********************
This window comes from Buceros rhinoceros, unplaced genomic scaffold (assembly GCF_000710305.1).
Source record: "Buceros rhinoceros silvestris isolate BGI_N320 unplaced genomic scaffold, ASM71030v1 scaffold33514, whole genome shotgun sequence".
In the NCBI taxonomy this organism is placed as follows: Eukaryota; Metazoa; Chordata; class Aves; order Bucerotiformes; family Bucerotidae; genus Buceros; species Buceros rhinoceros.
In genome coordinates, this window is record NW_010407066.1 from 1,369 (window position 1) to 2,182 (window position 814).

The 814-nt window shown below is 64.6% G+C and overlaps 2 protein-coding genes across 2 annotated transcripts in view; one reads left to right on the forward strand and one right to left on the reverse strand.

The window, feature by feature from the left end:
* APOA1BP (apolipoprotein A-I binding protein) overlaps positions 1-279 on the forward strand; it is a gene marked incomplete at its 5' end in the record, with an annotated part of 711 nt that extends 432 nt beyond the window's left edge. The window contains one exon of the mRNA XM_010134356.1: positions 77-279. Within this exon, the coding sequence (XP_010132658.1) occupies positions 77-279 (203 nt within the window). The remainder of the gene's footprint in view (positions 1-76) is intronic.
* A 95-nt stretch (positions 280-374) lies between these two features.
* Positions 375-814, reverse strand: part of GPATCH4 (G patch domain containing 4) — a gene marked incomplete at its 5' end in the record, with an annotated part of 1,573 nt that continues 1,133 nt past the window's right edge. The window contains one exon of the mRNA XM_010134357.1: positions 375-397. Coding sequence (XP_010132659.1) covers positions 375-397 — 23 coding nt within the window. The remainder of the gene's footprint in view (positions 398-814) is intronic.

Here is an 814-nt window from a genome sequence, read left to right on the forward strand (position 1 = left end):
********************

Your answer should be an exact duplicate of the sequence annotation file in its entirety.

This window comes from Buceros rhinoceros, unplaced genomic scaffold (assembly GCF_000710305.1).
Source record: "Buceros rhinoceros silvestris isolate BGI_N320 unplaced genomic scaffold, ASM71030v1 scaffold33514, whole genome shotgun sequence".
In the NCBI taxonomy this organism is placed as follows: Eukaryota; Metazoa; Chordata; class Aves; order Bucerotiformes; family Bucerotidae; genus Buceros; species Buceros rhinoceros.
In genome coordinates, this window is record NW_010407066.1 from 1,369 (window position 1) to 2,182 (window position 814).

The 814-nt window shown below is 64.6% G+C and overlaps 2 protein-coding genes across 2 annotated transcripts in view; one reads left to right on the forward strand and one right to left on the reverse strand.

The window, feature by feature from the left end:
* APOA1BP (apolipoprotein A-I binding protein) overlaps positions 1-279 on the forward strand; it is a gene marked incomplete at its 5' end in the record, with an annotated part of 711 nt that extends 432 nt beyond the window's left edge. The window contains one exon of the mRNA XM_010134356.1: positions 77-279. Within this exon, the coding sequence (XP_010132658.1) occupies positions 77-279 (203 nt within the window). The remainder of the gene's footprint in view (positions 1-76) is intronic.
* A 95-nt stretch (positions 280-374) lies between these two features.
* Positions 375-814, reverse strand: part of GPATCH4 (G patch domain containing 4) — a gene marked incomplete at its 5' end in the record, with an annotated part of 1,573 nt that continues 1,133 nt past the window's right edge. The window contains one exon of the mRNA XM_010134357.1: positions 375-397. Coding sequence (XP_010132659.1) covers positions 375-397 — 23 coding nt within the window. The remainder of the gene's footprint in view (positions 398-814) is intronic.

Here is an 814-nt window from a genome sequence, read left to right on the forward strand (position 1 = left end):